In reverse order, then: yesterday the Cambridge Concert Orchestra played at the Histon Feast, a kind of village Grand Day Out (appropriate, then, that our programme included the Wallace & Gromit theme tune). Most of our programme is quite big on the oompah-oompah, so it's ironic that the skies opened during one of our quietest numbers (a selection from Gigi); but we soldiered on regardless as the audience filled out with people in search of shelter. Not a bad concert, all told. Also, we had a chance to look round the fête's other attractions in the interval; I spent the time profitably by getting photographed with a four-metre long python around my neck.
30 metres per hour is my rough calculation for the speed of the queue for Folk Festival tickets (using addedentry's estimate of about 300 metres). We got up early more by luck than by judgement, as I'd unwittingly (or perhaps that should be 'witlessly') managed to set the alarm clock back an hour while setting the alarm the night before; it turned out to be fortuitous, as we joined the queue around 10am. I'd assumed that we'd queue for a couple of hours, go for lunch in town, and then get home in time for some quality pottering before choir. By 2pm (when we'd eaten all the pastries and done all the sudoku) I'd realised this wasn't going to happen, and dashed home to change for choir. Just before 4pm I left addedentry valiantly queueing with only Lawrence Durrell for company, and went to rehearse for Evensong at Peterhouse; after Evensong, at about 7:15pm, I rejoined him -- by this time within sight of the box office door.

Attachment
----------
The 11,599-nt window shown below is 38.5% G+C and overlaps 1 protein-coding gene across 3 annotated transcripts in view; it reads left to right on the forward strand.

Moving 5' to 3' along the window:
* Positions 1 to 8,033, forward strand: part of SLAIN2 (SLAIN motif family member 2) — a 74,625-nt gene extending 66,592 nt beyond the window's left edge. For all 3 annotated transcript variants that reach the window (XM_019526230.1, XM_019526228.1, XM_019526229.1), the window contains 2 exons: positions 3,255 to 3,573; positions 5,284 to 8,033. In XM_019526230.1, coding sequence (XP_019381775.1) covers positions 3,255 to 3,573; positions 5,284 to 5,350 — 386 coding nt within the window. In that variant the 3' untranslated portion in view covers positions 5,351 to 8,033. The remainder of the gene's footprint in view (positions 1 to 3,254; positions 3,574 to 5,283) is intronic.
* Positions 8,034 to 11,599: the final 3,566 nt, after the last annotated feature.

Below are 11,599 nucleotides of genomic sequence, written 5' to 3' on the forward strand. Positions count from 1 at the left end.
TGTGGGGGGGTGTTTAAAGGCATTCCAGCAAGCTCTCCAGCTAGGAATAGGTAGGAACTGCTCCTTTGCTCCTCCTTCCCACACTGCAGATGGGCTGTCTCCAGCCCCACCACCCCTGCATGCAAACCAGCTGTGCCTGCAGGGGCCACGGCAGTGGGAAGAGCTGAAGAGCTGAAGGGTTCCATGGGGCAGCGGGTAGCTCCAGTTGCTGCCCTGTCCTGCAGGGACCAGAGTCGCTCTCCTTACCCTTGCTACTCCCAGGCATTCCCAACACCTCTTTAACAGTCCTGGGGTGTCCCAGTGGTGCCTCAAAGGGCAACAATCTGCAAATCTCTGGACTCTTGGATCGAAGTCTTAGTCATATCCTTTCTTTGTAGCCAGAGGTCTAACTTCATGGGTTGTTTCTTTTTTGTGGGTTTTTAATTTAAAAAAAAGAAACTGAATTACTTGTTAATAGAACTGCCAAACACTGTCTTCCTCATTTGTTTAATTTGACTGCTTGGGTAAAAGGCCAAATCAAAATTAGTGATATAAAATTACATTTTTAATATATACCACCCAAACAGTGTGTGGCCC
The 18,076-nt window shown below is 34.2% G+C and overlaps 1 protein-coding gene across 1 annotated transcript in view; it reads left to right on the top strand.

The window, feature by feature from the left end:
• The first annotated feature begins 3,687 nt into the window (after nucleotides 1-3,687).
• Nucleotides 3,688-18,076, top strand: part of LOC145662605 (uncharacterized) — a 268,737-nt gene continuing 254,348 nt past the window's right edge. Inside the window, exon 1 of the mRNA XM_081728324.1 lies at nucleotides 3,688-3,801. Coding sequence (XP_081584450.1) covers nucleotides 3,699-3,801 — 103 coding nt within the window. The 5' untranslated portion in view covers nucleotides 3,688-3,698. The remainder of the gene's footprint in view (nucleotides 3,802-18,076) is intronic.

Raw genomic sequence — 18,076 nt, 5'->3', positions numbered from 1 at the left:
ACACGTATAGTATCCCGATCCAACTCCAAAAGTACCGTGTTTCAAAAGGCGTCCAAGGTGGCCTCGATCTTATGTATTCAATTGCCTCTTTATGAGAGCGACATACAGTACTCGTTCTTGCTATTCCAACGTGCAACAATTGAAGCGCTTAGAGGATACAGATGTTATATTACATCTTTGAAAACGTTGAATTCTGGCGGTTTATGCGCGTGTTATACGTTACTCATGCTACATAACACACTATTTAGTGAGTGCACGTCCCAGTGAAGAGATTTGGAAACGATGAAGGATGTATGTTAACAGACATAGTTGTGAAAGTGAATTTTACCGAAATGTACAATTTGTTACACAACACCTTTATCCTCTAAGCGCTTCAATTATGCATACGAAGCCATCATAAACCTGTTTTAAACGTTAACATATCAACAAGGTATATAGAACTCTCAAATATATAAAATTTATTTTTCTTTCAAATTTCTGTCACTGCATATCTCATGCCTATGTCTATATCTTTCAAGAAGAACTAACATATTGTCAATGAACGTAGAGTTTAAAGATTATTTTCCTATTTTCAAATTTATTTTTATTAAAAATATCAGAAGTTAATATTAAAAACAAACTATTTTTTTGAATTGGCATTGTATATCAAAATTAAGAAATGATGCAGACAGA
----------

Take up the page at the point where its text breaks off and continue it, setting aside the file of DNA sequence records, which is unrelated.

I feel dreadful for having told people (particularly arnhem) that the Folk Festival doesn't usually sell out that quickly. But it doesn't, usually. Possible factors in this year's booking rush include the absence of a Glastonbury Festival this year, and the Folk Festival's stated desire to phase out postal bookings. Goodness only knows what happened to the people who did try to book by post this year. I can only say I'm sorry to the people I unintentionally misled.
The reason for the visit to the former abode of the Swiss Consul is that my grandparents have bought it (for various complicated reasons, none of which involve either of them being the new Swiss Consul), and are now living there instead of in a chalet-style house on the side of Rudyard Lake. I wish I lived like this. :-) I loved the old house, but the new one is even more splendid, and far better situated ("only 5 minutes' drive from John Lewis and M&S"). I would have taken photos, but I was too busy enjoying the novelty of walking around with my arms outstretched just because I could without knocking over piles of CDs and badgers. My grandad's been quite ill recently, but was looking healthier than I'd been led to expect, and was well enough to tell us about the time he met Noel Coward (despite my grandma interrupting him every few words to berate him for offering their guests anecdotes instead of drinks). The weather was good enough to sit outside for a while, but when it got chilly we came in, and had lunch (salmon, asparagus, new potatoes) in a dining-room the size of Wales, and talked about websites and knitting.
I wished I could have stayed longer. I feel like I'm running out of time to hear all the things they have to say, and I hate letting that feeling get in the way of the here and now.